Tuesday, December 18, 2012

I am humbled: Run for our Sons

Aidan and his service dog, Song
A few weeks ago, my cousin, Maria, posted this picture of her 12-year-old son, Aidan, and his service dog, Song, with the words, "It's been 1 year since Aidan took his last steps."  I am humbled.

A little while back, I asked the question to a few of my running friends, "Why running?" and the range of answers, to me, were fascinating.  From tapping into a primal instinct, to setting your mind free, to enjoying this simple, basic (yet for those that know it best, wildly complex) and rewarding activity, to feeling an overwhelming sense of accomplishment at achieving something you weren't sure was possible, the answers ran the gamut.

Though with my cousin’s post, I'm reminded, once again, that there are kids out there that can't take a single step on their own, let alone run.  This thought, more than any other, keeps me pushing to bigger running adventures.  To have the ability to and to not, when there are children that would give anything to feel the ground under their feet, would be such a disservice to these kids.  I feel grateful, appreciative, and fortunate to have the opportunity to do what I do, and I am humbled by the spirit of those brave few that can't yet maintain the courage to push on.  I feel I owe it to them to keep pushing myself.

Aidan's mother, Maria, wrote:
"It's been 1 year since Aidan took his last steps. I am grateful for the freedom, independence, and speed that his wheelchair gives him. I am relieved that he no longer falls every day. But a big part of my heart broke last year. I miss seeing my son on his feet, and I would give just about anything to see him walk across the room to me again."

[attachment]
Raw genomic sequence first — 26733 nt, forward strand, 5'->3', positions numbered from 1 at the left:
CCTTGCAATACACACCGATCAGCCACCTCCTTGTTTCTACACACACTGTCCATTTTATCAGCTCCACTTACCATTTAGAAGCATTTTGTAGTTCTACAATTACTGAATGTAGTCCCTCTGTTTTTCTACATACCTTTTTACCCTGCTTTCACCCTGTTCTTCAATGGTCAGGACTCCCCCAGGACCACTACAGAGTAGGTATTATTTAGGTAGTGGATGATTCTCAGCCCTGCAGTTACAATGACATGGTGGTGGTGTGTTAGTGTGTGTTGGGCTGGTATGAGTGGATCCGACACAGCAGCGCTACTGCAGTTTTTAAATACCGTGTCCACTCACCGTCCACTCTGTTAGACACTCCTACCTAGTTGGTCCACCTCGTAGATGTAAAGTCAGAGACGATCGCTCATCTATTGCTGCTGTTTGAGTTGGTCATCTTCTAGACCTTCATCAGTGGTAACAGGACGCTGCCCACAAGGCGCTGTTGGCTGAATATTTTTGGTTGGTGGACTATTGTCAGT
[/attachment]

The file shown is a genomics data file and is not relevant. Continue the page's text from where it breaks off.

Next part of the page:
I'm running the Goofy Challenge again in January (my 3rd straight year), a half-marathon on Saturday followed by a full-marathon on Sunday, to support my family in their efforts to end Duchenne Muscular Dystrophy, a debilitating disease with no cure afflicting 1 in every 3,600 newborn males. 

In the grand scheme of things, 39.3 miles over 2 days may not seem like that big a feat, but it’s extremely difficult. I’ve left the event each of the last two years injured. I run it hard enough that it’s more taxing on my body than a 100-mile trail race. Last year I finished in the top 5% of Goofy Finishers (adding the half and full times), beating my cousin Jim by a combined 11 seconds (6 seconds in the half-marathon and 5 seconds in the full marathon!). It took me months to recover. I plan on beating that time this year (top 4% maybe???). I’m also very excited to see my family, and to help raise money for this wonderful cause.

If you can this holiday season, please consider making a donation at the following link: http://tinyurl.com/c7h654q

Many thanks for your support. It's appreciated more than you know.

Happy Holidays!


  1. Thanks for sharing and great work. It might not be your longest weekend race of the year, but I am sure it means the most. Run until your wheels fall off, and then run some more - because at the Goofy Challenge you run for the right reason.

  2. Thanks for the kind words, Chris. I promise you the wheels will fall off. I'll set it at 11 and then see if it breaks before the finish. Success here is finding the boundaries and then pushing right past. It's time for an adventure.